The Muslims

North Carolina hardcore trio The Muslims, self-described as an “all-queer, Black & Brown punk band,” have released five studio albums of fast-paced, incisive protest songs in the wake of Donald Trump’s election and presidency. The band was founded in 2017 by guitarist and lead singer QADR, bassist Abu Shea and drummer Ba7Ba7. In their self-titled 2018 debut, The Muslims came out swinging against Islamophobia, anti-Blackness and systemic oppression in all forms, condemning regressive U.S. politics in tracks like “Agent Orange” and “Jihadageddon.” “There Their They’re” from sophomore album “Mayo Supreme” showcases the band’s characteristically irreverent lyrics along with their instrumental talent, building intensity with a bass hook and steady drums before QADR’s vocals and guitar come crashing in. The Muslims take aim at hypocrisy across the political spectrum, calling out the white queer community’s role in gentrification in “Gentrifried Chicken” and satirizing the disingenuous news coverage that scapegoats Islam (and not white supremacy,) for mass shootings in “Blame it On Mohammad.” On their most recent album, “F*ck These F*ckin Fascists” (2021), QADR growls, shouts, chants and croons through a dozen nonstop one- and two-minute songs dedicated to “a Free Palestine and Trans liberation in our lifetime.” On social media, The Muslims have begun teasing a possible sixth album to join the rest of their unapologetically revolutionary discography.

Pleasure Venom

Lead singer and lyricist Audrey Campbell founded punk band Pleasure Venom in 2014. The band’s style draws on many subgenre influences including riot grrrl and garage punk. Along with attracting an active, loyal fanbase in their hometown of Austin, Texas, Pleasure Venom has released three EPs: “Hunt” (2016), “Seize” (2018) and “Pleasure Venom” (2018). “I Can’t Find My Black Lipstick,” from their self-titled EP, features menacing, increasingly urgent riffs as Campbell twists her striking voice into a howl. The 2021 single “Fascist” shows off more of Campbell’s range, from rapid-fire crowing into a dreamy wail and back again. In late 2022, after finalizing their instrumental lineup with Chase Dungan on guitar, Jordan Emmert on bass and Campbell’s partner, Thomas Valles, on drums, Pleasure Venom released their first album “Rebirth/Return.” Their full-length debut includes “Daunt,” a danceable track with a call-and-response chorus. The album’s lead single, “We Get What You Deserve,” sketches anger and disillusionment through visceral imagery and Campbell screaming head-to-head with the guitars. After wrapping up a 2023 tour with shoegaze act Ringo Deathstarr (which made a stop in Akron), Pleasure Venom have announced that new music is in the works.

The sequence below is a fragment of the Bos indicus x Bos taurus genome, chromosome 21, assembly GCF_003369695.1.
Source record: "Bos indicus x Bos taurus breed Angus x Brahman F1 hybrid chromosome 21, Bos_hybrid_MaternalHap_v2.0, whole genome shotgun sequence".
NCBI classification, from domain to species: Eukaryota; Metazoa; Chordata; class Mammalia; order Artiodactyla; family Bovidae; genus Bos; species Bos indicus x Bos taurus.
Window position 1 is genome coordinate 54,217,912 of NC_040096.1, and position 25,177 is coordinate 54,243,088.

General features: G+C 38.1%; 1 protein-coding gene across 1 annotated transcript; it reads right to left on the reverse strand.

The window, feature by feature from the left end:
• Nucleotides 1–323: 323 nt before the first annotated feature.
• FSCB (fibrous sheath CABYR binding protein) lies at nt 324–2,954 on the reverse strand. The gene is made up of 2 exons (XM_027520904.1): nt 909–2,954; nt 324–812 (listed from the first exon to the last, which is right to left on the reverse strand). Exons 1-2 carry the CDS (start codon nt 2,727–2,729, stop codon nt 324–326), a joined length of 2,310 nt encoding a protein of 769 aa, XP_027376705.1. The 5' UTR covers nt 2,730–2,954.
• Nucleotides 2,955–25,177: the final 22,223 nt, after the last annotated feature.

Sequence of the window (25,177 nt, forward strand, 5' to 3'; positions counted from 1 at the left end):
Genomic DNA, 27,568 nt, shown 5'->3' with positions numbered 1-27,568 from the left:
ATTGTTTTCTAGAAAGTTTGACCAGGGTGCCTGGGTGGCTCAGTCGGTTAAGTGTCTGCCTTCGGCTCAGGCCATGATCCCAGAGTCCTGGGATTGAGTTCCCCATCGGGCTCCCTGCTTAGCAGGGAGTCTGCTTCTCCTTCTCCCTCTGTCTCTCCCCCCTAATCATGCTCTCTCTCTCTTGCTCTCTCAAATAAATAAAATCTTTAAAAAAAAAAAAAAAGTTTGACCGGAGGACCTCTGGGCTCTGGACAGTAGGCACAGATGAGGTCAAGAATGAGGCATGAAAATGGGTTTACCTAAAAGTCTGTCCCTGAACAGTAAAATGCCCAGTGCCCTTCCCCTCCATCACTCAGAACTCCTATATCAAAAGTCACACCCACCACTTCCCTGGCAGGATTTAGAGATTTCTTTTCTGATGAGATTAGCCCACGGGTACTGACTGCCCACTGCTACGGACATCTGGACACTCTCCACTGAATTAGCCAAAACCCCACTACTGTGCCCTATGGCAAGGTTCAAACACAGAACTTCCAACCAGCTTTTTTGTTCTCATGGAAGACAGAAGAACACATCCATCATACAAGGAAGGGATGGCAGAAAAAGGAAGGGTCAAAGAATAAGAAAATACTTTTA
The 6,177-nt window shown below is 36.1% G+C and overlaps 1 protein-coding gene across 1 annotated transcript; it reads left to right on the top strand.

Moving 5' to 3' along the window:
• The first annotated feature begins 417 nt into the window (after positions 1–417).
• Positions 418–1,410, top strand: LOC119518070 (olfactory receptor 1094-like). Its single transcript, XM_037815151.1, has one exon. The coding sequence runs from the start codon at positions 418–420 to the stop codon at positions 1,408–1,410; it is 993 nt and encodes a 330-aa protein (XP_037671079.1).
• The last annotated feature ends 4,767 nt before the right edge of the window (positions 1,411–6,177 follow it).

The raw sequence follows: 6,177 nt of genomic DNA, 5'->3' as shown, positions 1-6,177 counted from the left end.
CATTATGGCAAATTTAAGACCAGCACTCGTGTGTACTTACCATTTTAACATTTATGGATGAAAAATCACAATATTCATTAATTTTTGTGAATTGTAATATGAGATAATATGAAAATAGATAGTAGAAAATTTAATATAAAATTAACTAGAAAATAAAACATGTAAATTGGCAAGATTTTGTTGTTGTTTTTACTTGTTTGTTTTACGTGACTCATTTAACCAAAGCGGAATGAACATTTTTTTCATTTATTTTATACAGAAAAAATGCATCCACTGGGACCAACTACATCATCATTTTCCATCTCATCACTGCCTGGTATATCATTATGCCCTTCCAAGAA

Zeal & Ardor

Swiss-American musician Manuel Gagneux said that he founded his musical project Zeal & Ardor as the answer to one historical question: “What if American slaves had embraced Satan instead of Jesus?” Zeal & Ardor synthesizes the occult imagery and sonic intensity of metal with the rhythm and storytelling tradition of the spirituals sung by enslaved Black people, to create subversive and controversial “Satanic spirituals.” Songs like “You Ain’t Coming Back” and “Stranger Fruit” evoke the history of anti-Black violence with a despair made more piercing by ominous metal instrumentation. In “Blood in the River” and “Church Burns,” intense beats and Gagneux’s powerful vocals alternatively present Satan as a symbol of Black uprising and vengeance against slaveholders. Along with their three albums, Zeal & Ardor released the 2020 EP “Wake of a Nation” as a direct commentary on the murder of George Floyd, rampant police brutality and the centuries of white supremacist violence in the United States.


bottom of page